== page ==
I’m working on a couple of different Ruby on Rails applications which have me thinking about testing. One has an insufficient number of tests, and the other has no tests at all.
Why write unit tests?
The first thing I’ve come to realize is the degree to which I depend on unit tests in getting my job done. Implementing features is a whole lot faster when you get serious about testing. Let me give you a simple example. In a content management system, I added a field to hold a short description to a table that already had a description field. Because the new field is not populated for any existing records, I needed a method that would show the short description if it is populated, show the full long description if it’s small enough, or cleverly truncate the long description if it’s too long to be a short description.
This is the type of task where writing tests can cut down on development time. You set up a few mock objects to represent the possible scenarios, and then write some tests to make sure your code behaves correctly in all of them. Back in the day I would have written the code, used the Web interface to create records representing each possible state, and then tested each of those states by inspecting the results in the Web interface. It would have wound up taking forever (since I made several little mistakes while writing the method), and in the end I wouldn’t have had a test suite to test for bugs that creep in when the code is modified later.
Why Rails developers hate database constraints
In the one application that has no tests, I’ve seen why many Rails developers are not in favor of using foreign keys. They make using fixtures (the means that Rails provides for getting mock data into your test database) pretty darned difficult. Unit testing is great, but there’s nothing more frustrating than wasting your time debugging and fixing your testing environment. Maintaining application code is exhausting, burning time maintaining your tests is just exasperating.
The thing about fixtures is that they’re stupid (and I mean that as a compliment). You put some data in a file and Rails sticks it in the database. It doesn’t apply any of the validation in your application to it, and that’s great, because the only thing you really care about is whether your tests exercise the right parts of the application and get the results you need. If you’re using some mock user data to test a shopping cart, the fact that you didn’t populate all of the fields in the user table might not matter. Database constraints demand that you include data in your test environment that you may not really need, and generally slow down the test-writing process.
Foreign keys are even worse. Fixtures are inserted before each test and deleted after the test has run, but in some cases they can leave stale data in the database, causing subsequent tests to blow up, telling you nothing about the quality of your code and slowing down your development. Seeing a test work when run individually and then die when the full test suite is run is frustrating.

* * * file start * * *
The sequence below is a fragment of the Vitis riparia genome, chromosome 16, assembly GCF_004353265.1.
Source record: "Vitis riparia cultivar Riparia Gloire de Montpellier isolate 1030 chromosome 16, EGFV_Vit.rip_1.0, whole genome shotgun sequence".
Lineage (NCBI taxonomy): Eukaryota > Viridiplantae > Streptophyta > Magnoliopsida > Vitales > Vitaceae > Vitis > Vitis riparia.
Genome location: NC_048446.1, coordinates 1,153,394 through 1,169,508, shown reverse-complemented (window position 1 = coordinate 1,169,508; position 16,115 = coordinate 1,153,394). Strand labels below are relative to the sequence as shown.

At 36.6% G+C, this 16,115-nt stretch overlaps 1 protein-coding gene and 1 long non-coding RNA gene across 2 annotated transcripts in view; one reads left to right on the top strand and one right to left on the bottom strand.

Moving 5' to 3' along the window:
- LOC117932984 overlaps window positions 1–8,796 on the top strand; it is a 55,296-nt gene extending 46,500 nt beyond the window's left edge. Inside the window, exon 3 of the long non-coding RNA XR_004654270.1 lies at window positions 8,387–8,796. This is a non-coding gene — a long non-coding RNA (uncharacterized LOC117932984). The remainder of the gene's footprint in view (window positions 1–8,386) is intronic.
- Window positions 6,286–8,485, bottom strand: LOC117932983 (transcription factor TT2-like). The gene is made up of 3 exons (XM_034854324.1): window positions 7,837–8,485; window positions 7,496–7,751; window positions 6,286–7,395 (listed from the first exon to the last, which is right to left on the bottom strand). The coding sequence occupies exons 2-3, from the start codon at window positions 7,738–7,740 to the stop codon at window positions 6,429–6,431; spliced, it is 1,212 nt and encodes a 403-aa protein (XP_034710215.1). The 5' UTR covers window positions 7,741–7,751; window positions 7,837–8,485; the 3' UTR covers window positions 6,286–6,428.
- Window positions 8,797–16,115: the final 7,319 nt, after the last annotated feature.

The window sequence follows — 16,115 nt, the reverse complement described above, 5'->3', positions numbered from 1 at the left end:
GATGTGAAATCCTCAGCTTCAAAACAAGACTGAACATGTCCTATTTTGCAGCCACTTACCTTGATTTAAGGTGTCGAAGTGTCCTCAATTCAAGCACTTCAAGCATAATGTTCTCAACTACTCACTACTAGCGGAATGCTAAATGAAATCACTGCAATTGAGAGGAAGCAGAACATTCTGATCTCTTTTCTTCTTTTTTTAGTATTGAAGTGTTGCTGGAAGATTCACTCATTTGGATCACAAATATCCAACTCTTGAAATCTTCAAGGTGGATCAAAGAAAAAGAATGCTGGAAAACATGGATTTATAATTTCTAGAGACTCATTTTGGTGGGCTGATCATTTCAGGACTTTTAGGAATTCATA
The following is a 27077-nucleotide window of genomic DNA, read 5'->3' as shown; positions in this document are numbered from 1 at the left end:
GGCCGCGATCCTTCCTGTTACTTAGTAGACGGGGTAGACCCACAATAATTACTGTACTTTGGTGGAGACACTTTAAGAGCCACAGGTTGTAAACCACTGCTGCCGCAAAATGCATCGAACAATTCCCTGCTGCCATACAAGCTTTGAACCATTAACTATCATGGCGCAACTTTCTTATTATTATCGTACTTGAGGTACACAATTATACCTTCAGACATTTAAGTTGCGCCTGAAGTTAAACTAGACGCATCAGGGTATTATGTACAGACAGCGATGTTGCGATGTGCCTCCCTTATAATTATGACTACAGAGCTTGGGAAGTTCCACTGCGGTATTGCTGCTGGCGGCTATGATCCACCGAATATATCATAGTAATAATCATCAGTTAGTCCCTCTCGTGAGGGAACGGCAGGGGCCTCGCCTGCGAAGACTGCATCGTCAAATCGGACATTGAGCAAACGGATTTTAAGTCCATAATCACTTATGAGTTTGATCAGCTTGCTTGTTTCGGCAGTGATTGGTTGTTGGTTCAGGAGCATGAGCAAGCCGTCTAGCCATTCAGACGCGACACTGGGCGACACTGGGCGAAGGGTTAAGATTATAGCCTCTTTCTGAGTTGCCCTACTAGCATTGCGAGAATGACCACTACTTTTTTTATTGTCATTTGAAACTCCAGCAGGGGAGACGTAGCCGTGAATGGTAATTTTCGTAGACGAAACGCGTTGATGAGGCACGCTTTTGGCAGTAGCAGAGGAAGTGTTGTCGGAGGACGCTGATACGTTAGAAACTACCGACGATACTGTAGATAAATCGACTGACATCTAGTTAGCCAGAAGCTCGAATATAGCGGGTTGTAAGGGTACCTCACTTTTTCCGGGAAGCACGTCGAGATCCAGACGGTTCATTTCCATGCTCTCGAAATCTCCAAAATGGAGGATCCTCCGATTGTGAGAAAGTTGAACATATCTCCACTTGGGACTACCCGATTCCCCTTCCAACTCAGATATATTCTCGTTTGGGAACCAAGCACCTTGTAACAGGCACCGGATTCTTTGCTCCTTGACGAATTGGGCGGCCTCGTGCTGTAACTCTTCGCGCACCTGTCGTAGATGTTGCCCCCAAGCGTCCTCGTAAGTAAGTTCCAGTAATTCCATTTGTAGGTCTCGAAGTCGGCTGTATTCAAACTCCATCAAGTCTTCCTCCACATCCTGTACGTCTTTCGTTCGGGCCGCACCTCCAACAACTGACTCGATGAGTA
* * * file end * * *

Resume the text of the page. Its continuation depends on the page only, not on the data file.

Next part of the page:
Configuring your database to defend itself from the insertion of bad data can be a good thing (and if you work with a DBA, they’ll probably demand it), but I’m not sure if the value overrides the added difficulty when it comes to writing tests. I’d rather have a well-tested application with a good suite of automated tests than a database with constraints. I’ve just seen too many working applications that are just fine without them.
Why unit tests are doubly important with scripting languages
Compiled languages (like Java) have an advantage over scripting languages like Ruby that unit tests can equalize. When you compile a Java program, the compiler will let you know about most of the typos you made, all of the times you referenced a variable by the wrong name, and all of the other easy to find errors. Any decent Java IDE will let you know about those kinds of errors before you even save the file you’re working on.
When you’re working with a scripting language, you don’t have the luxury of relying on the compiler to do this kind of work for you. That’s where unit tests come in. If nothing else, a suite of unit tests that opens and compiles every file in your project will save you testing time, even if those tests don’t actually exercise any of your logic.
I came to this realization when I started working on the Rails application that has no tests and realized that it contained a bunch of files that actually had syntax errors in them. (I found this out by trying to run all of the unit tests, which, of course where in the same state they were in when the Ruby on Rails code generator created them.) These kinds of mistakes are easy to make if you don’t have some mechanism to prevent them. I see it all the time, especially in the rarely used corners of PHP applications.